After Confederate flag controversy, residents salvage Veterans Day parade in Melbourne
32 groups have signed up to participate in Saturday's parade
BREVARD COUNTY, Fla. – After the city opted to get out of the parade business because of the controversies associated with flying the Confederate flag, it looked like there was not going to be a Veterans Day parade in Melbourne this year.
Rose Yeary wouldn't hear of it. She believed the area's veterans deserved the recognition, and if city officials thought it was best to avoid controversy, she and others would find a way to make it happen.
She talked with Wayne O. Smith, finance officer of the Melbourne-based American Legion, J.W. Mathers Jr., Post 163 — where they are both active members — and they went to work on gathering support for a parade this year.
Contributors raised $2,200 — the cost of putting on this year's parade — and the event will go on as planned from 10 a.m. to noon Saturday, Nov. 11, on West New Haven Avenue to Oak Street, ending at the Liberty Bell museum.
"It's important that we don't forget our veterans and the millions and millions of veterans who have served our country so proudly and the sacrifices they made." — Rose Yeary
"It's important that we don't forget our veterans and the millions and millions of veterans who have served our country so proudly and the sacrifices they made," Yeary said.
Debates over using public money to pay for parades arose earlier this year after some residents criticized groups that display the Confederate flag along the parade route. It was part of a larger nationwide conversation on what role the Confederate flag should have at publicly funded events.
In August, following a heated debate and emotional comments from the public on both sides of the Confederate flag issue, the council voted 4-3 to stop helping fund four parades: the Fourth of July ($2,500), Memorial Day ($2,000), the Melbourne Light Parade ($7,000) and Veterans Day.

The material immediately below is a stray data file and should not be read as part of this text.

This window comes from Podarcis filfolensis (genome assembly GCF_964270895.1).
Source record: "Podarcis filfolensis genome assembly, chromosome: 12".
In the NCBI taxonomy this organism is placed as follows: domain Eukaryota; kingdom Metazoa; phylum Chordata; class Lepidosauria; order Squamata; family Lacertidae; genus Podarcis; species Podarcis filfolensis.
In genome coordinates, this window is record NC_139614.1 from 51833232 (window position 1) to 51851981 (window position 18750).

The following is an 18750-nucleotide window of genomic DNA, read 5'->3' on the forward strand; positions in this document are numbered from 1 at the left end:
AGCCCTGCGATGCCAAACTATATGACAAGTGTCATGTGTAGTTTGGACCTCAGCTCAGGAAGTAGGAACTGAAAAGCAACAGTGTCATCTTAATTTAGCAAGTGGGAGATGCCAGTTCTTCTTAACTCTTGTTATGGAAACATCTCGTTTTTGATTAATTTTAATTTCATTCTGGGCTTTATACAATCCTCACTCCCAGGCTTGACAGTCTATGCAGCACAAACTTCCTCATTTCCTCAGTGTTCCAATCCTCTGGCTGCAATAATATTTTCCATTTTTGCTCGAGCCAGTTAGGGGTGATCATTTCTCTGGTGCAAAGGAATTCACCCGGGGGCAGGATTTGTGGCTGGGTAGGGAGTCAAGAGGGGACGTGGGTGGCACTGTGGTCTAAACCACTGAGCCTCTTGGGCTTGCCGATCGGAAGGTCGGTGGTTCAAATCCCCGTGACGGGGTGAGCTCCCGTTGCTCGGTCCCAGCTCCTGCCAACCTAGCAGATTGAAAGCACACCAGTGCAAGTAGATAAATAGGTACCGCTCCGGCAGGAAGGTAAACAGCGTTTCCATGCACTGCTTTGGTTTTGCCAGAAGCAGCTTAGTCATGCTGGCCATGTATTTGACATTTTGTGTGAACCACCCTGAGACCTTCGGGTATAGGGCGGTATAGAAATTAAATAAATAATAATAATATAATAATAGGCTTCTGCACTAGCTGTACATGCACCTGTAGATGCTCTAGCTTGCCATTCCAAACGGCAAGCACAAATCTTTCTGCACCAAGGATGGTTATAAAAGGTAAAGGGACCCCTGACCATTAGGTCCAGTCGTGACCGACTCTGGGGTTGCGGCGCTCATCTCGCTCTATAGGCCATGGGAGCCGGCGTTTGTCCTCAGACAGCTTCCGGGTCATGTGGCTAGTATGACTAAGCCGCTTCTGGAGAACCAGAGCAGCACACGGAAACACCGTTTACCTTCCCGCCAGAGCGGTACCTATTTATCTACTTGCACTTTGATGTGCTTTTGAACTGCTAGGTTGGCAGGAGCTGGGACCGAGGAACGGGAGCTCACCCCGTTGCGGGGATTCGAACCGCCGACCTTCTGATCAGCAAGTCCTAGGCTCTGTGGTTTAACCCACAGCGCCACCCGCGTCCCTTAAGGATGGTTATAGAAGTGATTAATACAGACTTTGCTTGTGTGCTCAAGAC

So far, 32 groups have signed up to participate in Saturday's parade, including the Sons of Confederate Veterans Capt. J.J. Dickison Camp 1387, the group that earlier this year sparked debate over the city's parades.
One woman, upon learning of the Confederate group's participation, told Yeary she refused to watch the parade.
"This is still America and everyone is entitled to express their views," Yeary said. "It's what we all wore the uniform for — freedom."
The parades are normally organized by nonprofits, and the Veterans Day parade has in the past been put together by the nonprofit Honor America, which operates the Liberty Bell Museum. But because Honor America is currently under scrutiny for its finances, it was unable to solicit funds for a Veterans Day parade.
That left the task to members of the American Legion, J.W. Mathers Jr., Post 163. Yeary and Smith.
They went about collecting donations, both small and large from area merchants, until they collected the $2,200 they needed. The Eau Gallie Ace Hardware alone donated $500.
"If we hadn't got the donations, we would have dug into our own pockets," Yeary, an Army veteran and the widow of an Army veteran, said. "There was no one that was going to tell us we were not going to have a parade."
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